The Internet as a Diverse Community: Cultural, Organizational, and Political Issues

By Urs E. Gattiker | Go to book overview

Appendix A—
The Internet: Glossary of Terms

A
Algorithms All modern algorithms use a key to control encryption and decryption.
Symmetric (or Secret key) Uses the same key for encryption and decryption, or the latter key is easily derived from the encryption key. (See Algorithms).
Asymmetric (or Public key) A different key is used for encrypting and decrypting a message; accordingly, the decrypting key cannot be derived from the encrypting key. (See Algorithms).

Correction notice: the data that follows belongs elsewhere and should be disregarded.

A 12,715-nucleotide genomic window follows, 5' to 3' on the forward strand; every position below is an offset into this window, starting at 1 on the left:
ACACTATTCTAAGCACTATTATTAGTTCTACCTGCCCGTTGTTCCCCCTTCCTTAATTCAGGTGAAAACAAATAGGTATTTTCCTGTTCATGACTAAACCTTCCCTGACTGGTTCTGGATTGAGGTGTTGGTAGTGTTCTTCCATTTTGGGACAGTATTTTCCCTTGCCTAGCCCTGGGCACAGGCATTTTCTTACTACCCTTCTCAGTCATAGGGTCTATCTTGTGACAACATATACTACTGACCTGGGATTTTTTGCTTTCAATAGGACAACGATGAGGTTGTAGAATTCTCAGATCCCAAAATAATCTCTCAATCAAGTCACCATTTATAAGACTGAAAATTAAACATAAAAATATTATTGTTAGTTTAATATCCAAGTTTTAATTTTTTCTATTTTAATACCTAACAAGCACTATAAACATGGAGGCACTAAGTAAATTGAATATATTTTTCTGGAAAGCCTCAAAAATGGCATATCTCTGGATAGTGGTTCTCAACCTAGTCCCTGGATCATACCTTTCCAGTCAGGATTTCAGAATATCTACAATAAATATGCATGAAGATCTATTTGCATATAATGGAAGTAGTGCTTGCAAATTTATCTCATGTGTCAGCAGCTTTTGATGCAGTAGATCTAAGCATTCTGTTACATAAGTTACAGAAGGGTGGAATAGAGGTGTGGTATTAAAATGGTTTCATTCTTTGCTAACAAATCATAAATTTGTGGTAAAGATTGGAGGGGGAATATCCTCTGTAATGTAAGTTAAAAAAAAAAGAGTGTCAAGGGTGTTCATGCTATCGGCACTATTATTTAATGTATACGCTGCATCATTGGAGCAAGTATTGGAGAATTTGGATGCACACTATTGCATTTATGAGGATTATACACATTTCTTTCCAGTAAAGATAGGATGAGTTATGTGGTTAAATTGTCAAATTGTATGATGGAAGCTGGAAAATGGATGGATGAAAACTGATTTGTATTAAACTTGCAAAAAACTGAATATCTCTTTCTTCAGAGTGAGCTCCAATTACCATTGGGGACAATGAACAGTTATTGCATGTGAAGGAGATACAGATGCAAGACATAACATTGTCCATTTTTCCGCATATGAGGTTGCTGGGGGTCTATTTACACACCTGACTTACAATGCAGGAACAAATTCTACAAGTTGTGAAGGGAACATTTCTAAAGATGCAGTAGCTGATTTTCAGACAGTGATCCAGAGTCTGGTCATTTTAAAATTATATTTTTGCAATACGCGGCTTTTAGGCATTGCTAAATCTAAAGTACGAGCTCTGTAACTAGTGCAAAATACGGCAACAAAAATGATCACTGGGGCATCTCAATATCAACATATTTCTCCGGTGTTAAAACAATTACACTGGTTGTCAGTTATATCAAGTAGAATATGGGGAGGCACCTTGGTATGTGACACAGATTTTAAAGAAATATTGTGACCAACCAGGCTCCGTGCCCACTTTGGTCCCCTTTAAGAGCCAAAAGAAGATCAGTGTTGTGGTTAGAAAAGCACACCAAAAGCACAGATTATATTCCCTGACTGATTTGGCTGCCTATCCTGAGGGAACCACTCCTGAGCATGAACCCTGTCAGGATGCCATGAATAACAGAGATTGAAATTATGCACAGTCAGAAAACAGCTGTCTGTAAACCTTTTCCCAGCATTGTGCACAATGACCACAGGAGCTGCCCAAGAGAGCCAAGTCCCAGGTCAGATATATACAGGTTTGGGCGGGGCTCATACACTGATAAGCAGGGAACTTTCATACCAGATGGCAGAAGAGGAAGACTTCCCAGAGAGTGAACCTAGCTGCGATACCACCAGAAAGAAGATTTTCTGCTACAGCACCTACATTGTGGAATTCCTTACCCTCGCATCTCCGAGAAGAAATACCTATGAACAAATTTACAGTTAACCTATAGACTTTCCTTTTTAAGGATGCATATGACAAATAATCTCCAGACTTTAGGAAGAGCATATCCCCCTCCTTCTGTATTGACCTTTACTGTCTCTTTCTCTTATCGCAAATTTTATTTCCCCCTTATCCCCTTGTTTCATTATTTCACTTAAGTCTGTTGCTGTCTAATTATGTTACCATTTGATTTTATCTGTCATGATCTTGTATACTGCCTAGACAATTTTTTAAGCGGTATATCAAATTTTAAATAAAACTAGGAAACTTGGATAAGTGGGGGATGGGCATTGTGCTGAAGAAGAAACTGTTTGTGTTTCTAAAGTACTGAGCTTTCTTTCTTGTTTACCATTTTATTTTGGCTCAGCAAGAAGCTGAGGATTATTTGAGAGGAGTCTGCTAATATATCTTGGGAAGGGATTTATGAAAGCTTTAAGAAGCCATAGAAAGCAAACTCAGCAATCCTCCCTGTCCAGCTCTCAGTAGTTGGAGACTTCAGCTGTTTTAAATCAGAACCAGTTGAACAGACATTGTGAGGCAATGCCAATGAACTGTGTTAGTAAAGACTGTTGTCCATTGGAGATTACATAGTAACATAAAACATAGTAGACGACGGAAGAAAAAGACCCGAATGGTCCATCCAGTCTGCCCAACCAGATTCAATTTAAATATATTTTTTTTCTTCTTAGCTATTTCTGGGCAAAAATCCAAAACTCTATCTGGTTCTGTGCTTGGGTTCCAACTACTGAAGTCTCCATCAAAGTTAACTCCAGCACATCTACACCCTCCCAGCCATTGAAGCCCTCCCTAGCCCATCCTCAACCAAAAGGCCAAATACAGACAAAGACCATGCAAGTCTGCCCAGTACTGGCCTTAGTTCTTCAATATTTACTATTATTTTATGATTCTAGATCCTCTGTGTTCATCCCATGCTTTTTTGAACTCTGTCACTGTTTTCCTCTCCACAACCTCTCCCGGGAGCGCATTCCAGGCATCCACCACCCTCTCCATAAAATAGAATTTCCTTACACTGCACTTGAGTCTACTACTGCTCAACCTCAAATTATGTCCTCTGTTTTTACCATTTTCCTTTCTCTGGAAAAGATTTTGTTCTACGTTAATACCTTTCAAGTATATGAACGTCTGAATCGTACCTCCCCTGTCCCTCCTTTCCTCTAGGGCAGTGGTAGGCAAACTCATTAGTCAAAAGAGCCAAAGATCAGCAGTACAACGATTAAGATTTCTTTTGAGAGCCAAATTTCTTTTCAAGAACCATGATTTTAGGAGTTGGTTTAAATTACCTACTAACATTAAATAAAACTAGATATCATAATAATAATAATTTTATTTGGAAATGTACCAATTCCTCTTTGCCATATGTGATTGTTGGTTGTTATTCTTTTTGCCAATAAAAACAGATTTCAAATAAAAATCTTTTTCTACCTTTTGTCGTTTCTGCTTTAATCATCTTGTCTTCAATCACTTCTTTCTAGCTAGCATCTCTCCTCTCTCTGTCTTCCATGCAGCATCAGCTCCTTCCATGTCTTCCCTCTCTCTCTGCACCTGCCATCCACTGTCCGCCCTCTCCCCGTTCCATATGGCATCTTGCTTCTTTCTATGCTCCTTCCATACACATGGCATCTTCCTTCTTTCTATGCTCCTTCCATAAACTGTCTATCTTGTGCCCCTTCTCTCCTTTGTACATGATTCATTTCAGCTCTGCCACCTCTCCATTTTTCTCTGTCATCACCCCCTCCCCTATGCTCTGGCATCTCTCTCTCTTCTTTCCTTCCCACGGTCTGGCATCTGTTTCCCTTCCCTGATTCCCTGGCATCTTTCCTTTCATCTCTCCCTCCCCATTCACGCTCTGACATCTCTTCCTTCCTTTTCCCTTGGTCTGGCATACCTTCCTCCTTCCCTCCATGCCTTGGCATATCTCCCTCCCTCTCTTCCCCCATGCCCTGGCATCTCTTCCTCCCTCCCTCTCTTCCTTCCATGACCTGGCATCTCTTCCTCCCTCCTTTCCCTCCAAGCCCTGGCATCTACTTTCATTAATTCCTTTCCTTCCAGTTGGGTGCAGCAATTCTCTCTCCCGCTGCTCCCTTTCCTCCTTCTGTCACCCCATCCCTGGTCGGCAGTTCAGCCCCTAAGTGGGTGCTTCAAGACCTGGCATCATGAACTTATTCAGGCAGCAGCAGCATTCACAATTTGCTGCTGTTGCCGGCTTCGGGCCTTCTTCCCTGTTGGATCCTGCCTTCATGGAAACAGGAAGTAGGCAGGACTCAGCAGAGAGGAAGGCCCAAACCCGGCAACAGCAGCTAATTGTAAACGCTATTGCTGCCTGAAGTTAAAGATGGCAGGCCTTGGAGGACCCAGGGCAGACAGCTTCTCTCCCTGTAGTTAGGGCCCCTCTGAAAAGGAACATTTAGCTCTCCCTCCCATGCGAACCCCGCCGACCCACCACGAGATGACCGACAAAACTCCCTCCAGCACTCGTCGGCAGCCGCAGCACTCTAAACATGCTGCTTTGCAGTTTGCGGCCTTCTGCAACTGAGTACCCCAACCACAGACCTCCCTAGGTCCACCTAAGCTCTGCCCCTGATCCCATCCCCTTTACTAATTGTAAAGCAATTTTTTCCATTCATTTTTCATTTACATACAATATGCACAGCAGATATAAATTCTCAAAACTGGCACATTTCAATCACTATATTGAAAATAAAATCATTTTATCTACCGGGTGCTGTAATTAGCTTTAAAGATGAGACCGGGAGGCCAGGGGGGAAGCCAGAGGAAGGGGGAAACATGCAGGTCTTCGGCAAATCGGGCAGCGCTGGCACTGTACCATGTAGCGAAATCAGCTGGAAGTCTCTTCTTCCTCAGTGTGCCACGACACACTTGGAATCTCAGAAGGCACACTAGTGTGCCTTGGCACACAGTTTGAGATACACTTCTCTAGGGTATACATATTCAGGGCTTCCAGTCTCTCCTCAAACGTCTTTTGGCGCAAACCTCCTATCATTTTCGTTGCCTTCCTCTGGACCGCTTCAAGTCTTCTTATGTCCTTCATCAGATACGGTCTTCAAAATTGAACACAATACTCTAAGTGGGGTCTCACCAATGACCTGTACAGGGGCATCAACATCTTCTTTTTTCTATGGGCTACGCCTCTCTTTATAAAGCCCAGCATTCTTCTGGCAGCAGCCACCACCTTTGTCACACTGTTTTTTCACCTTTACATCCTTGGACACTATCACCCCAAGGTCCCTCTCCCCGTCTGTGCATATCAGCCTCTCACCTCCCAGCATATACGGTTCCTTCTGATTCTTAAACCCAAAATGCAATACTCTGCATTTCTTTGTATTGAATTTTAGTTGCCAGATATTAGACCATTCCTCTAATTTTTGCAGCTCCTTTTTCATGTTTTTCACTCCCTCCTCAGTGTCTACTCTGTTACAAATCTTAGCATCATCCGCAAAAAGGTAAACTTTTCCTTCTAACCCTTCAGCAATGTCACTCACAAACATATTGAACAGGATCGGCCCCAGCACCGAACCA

ASCII ASCII is a universal computer code for English letters and characters. Computers store all information as binary numbers, regardless of what make or brand the computer is. ASCII also refers to a protocol for copying files from one computer to another over a network, in which neither computer checks for any errors that might have been caused by static or other problems. The difficulty with ASCII is twofold: All special fonts and elements used in a document typed using one software (e.g., WordPerfect) will be lost when the file/document is saved in ASCII format and then reloaded by somebody else into WordPerfect (or even Microsoft Word for that matter) and, special characters such as those used in German cannot be transferred by ASCII (e.g., ii is transferred as a blank and a ue must be typed instead). In addition to German, for many languages (e.g., Chinese and Japanese), this represents a real problem and may, in part, continue to limit the use of the Internet in these countries until ASCII is replaced by another standard, easier or more feasible for use in languages besides English.

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